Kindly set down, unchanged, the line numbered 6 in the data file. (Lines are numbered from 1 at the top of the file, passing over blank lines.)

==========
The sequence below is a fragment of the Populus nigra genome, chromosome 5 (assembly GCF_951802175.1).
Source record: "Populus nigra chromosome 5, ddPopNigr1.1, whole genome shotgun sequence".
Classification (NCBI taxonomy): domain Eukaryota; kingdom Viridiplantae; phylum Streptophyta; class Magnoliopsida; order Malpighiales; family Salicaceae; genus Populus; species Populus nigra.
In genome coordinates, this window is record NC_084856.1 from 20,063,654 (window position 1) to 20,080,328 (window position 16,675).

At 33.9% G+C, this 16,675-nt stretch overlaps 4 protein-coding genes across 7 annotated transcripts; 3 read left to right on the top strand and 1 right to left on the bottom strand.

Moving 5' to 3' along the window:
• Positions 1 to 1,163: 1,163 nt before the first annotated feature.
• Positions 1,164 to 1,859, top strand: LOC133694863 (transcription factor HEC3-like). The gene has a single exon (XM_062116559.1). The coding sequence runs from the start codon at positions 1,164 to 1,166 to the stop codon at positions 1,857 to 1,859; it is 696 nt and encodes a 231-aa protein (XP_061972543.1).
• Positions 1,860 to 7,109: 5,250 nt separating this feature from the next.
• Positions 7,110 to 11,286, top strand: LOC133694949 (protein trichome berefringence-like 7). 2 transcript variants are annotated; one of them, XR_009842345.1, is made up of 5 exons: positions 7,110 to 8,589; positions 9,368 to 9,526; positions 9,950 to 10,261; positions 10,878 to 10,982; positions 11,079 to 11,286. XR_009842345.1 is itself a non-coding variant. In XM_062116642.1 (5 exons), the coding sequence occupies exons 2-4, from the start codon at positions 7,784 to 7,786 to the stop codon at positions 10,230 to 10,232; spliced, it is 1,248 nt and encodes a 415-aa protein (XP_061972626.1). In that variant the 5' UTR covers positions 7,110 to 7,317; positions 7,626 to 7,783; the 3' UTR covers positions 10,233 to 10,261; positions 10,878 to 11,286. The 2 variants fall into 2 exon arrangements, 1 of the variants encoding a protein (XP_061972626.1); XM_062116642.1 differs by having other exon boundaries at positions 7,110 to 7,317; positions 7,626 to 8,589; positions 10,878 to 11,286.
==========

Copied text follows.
Moving 5' to 3' along the window: